Mon and Dad: a boxed set again
My father died last month on Dec. 7. It was sad, but expected, and mercifully quick. He was 81, not particularly old by today’s standards. And as a World War II veteran, perhaps it was fitting that he passed away on an anniversary of America’s entry into that war. His battles are over.
It was just like him to pick a famous (or infamous) day to die. Dec. 7, 1941 and Sept. 11, 2001 are perhaps the only two dates in recent history that most Americans can identify, and both demarcate tragedies.
If you stretch it a little, my dad was born on an important day, too – Groundhog Day. Granted, this is not a date that stirs up the same level of emotion, but an important day, nonetheless. Especially if you have just suffered through a long, muddy, frozen winter and really want to know what Punxsutawney Phil has to say about the onset of milder weather.
Weather figured prominently in my dad’s early life. He grew up on a Depression-era farm in the Midwest. He escaped to a coat-and-tie desk job in the city as soon as he turned 18. He never said what he thought of me escaping FROM the coat-and-tie life at age 37 and heading for Clear Creek Ranch.
My dad didn’t talk much about stuff, with few exceptions. When, as a kid, I complained about not having enough money, he would remind me how he worked from sunrise to sunset during harvest season for 25 cents an hour. Every time he repeated the story, the hours got longer and the pay shrank. I don’t think it ever got to 24/7 and 25 cents a week. But had he lived longer, it might have.
My mother encouraged my dad to have a few hobbies. He liked to collect stamps, and he married into the perfect family for it. Both her brother and nephew were (and perhaps still are) career CIA agents (we think – don’t tell anyone!)
Many evenings, our kitchen sink would be filled with torn envelopes steeping in tepid water to loosen the glue on stamps from exotic locales. Over the years, I sent him additions to his collection whenever I came across them. Sent the last batch only a few months ago.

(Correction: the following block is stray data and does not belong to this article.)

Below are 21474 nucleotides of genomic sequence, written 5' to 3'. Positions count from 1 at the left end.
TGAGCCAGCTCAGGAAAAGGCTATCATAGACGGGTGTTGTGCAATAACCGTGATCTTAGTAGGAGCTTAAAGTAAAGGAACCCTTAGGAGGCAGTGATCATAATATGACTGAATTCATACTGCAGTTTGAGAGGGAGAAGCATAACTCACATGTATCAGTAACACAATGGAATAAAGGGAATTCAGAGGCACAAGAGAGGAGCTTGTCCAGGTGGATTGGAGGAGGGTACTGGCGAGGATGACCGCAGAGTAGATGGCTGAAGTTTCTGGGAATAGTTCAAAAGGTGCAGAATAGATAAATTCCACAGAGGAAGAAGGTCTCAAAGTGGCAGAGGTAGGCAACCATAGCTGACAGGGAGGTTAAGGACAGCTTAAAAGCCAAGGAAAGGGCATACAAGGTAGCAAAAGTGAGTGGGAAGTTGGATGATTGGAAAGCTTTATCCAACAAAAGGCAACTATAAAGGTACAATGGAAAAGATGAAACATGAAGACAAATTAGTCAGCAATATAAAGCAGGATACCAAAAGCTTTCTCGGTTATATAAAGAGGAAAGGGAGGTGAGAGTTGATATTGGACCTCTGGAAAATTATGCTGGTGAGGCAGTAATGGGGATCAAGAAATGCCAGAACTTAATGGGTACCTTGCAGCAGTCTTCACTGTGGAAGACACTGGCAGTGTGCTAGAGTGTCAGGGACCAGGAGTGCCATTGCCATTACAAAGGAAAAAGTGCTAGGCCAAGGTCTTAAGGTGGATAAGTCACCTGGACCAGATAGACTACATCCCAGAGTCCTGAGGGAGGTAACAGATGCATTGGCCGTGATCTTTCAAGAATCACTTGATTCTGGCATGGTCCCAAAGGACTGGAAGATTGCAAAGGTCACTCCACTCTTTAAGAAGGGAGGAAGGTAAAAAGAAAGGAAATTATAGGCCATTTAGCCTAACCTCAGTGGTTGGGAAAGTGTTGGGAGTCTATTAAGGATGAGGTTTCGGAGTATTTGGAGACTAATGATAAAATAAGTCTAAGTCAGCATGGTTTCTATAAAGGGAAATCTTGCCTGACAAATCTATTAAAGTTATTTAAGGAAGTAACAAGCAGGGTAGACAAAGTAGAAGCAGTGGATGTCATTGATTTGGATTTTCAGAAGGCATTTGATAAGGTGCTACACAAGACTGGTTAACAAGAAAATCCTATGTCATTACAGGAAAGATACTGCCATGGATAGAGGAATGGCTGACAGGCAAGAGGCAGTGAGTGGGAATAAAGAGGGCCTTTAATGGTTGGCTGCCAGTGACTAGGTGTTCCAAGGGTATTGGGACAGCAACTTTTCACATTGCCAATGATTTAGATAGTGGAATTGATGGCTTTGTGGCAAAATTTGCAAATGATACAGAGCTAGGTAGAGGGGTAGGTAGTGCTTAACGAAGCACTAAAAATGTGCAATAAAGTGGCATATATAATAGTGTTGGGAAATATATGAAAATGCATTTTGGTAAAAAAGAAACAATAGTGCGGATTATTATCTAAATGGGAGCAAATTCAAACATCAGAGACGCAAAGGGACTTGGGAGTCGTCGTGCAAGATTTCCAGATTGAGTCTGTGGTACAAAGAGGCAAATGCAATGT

His other hobby was woodworking. He built decorative boxes and refinished furniture with considerably more skill than I have inherited. Maybe that’s because I just missed being born on a famous day myself – April 1.
One of the pieces I remember was a rosewood box that he kept on his desk. He was proud of that one. It was the size of a cigar box, and the top was inlaid with dozens of the more colorful stamps from his collection – duplicates, of course.
My mother keeps his ashes in that box now. That my dad is now ashes is ironic, given the number of ashes he generated over a lifetime of cigarette smoking. His distinctive “smoker’s hack” cough is something else I remember from childhood.
He didn’t stop five years ago when emphysema tethered him with a tube to the portable oxygen machine. It was the cigarette pack-size defibrillator they inserted in his chest only last year that did it. Time to take it serious. But not much time.
And now we “kids” (old enough to qualify for AARP memberships ourselves) are worried about Mom. Not her health so much, but she carries that box with Dad in it everywhere she goes.
After 55 years of marriage, I guess she needs a new hobby herself.
Mike Drummond is a Nevada County writer . Write him in care of The Union, 464 Sutton Way, Grass Valley, 95945; or e-mail him at
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